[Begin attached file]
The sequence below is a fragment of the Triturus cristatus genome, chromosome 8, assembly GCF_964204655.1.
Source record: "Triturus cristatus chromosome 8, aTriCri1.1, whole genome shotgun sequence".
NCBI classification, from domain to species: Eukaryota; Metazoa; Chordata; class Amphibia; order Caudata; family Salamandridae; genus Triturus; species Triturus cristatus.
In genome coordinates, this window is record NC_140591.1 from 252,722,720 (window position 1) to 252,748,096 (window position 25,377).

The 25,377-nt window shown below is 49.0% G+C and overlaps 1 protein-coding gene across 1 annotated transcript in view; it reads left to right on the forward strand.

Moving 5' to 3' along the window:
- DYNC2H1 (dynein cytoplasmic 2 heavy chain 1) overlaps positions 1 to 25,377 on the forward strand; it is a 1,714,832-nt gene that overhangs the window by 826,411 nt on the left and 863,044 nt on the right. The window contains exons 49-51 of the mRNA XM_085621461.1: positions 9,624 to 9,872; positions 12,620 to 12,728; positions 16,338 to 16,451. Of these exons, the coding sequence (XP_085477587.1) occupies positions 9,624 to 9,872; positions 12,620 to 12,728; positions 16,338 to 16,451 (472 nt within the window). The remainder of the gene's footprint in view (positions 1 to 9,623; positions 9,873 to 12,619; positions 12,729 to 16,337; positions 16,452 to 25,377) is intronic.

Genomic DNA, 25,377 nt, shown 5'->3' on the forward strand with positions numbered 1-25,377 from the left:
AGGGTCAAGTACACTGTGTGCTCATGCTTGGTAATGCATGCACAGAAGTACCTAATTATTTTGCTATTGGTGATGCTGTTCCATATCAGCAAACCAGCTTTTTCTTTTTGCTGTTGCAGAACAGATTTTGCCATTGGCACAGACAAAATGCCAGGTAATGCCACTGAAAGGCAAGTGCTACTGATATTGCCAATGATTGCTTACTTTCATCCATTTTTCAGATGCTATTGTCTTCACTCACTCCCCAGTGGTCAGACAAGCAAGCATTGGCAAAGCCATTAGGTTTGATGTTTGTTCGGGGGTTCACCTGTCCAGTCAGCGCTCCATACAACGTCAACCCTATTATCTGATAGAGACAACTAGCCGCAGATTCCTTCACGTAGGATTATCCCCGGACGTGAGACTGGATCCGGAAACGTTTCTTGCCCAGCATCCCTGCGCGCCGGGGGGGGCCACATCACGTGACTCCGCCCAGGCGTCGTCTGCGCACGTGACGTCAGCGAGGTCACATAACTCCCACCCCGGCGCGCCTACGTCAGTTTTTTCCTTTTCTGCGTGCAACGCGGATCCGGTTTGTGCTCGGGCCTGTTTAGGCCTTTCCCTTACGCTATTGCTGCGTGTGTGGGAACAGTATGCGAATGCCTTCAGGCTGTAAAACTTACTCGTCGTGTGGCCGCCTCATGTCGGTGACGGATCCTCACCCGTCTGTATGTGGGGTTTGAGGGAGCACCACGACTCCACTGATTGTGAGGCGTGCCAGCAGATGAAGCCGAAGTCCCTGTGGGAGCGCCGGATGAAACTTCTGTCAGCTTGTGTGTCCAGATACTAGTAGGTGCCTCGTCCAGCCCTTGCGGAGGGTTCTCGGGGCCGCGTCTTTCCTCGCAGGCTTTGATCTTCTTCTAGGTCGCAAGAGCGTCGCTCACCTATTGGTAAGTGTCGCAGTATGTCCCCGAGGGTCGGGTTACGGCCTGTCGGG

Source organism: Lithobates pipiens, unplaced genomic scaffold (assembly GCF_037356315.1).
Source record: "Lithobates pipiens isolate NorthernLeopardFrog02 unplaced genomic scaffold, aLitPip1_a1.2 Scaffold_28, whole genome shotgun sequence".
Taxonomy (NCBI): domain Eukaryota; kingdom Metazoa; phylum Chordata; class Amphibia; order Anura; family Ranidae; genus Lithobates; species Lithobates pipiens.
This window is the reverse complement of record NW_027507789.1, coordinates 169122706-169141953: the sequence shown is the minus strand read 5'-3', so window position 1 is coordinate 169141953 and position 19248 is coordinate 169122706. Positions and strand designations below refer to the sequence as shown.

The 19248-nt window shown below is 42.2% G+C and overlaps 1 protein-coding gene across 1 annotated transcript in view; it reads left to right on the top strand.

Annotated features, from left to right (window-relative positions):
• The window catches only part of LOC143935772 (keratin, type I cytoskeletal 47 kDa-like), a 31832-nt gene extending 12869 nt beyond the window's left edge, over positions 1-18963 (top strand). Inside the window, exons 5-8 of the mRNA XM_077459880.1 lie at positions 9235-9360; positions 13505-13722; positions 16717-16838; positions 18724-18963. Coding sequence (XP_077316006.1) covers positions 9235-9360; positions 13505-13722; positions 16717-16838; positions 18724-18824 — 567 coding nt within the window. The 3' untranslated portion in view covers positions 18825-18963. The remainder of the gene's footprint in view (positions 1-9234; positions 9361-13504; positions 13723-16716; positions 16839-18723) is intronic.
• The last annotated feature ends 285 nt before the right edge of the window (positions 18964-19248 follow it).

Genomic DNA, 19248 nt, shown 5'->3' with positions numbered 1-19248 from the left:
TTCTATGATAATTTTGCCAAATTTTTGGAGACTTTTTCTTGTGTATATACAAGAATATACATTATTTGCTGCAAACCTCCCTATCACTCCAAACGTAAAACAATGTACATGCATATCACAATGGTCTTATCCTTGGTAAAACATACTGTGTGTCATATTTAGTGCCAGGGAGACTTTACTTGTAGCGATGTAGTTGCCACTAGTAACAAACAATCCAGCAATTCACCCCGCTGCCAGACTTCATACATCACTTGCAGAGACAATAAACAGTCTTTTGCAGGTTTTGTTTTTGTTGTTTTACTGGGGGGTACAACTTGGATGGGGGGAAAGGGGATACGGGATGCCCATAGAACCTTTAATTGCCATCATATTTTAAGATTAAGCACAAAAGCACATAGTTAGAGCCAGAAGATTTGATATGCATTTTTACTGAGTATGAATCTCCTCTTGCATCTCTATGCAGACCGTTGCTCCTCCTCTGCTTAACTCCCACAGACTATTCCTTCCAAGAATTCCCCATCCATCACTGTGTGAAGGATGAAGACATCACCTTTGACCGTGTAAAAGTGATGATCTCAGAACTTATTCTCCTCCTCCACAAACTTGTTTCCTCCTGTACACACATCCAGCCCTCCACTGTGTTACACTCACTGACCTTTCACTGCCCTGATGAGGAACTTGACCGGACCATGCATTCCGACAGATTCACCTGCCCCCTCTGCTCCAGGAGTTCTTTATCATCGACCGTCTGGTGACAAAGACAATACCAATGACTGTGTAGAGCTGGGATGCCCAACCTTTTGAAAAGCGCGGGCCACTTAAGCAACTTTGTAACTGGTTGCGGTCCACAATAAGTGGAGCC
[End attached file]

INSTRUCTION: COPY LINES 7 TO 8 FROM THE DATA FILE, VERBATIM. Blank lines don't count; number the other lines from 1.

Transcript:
- DYNC2H1 (dynein cytoplasmic 2 heavy chain 1) overlaps positions 1 to 25,377 on the forward strand; it is a 1,714,832-nt gene that overhangs the window by 826,411 nt on the left and 863,044 nt on the right. The window contains exons 49-51 of the mRNA XM_085621461.1: positions 9,624 to 9,872; positions 12,620 to 12,728; positions 16,338 to 16,451. Of these exons, the coding sequence (XP_085477587.1) occupies positions 9,624 to 9,872; positions 12,620 to 12,728; positions 16,338 to 16,451 (472 nt within the window). The remainder of the gene's footprint in view (positions 1 to 9,623; positions 9,873 to 12,619; positions 12,729 to 16,337; positions 16,452 to 25,377) is intronic.

Genomic DNA, 25,377 nt, shown 5'->3' on the forward strand with positions numbered 1-25,377 from the left: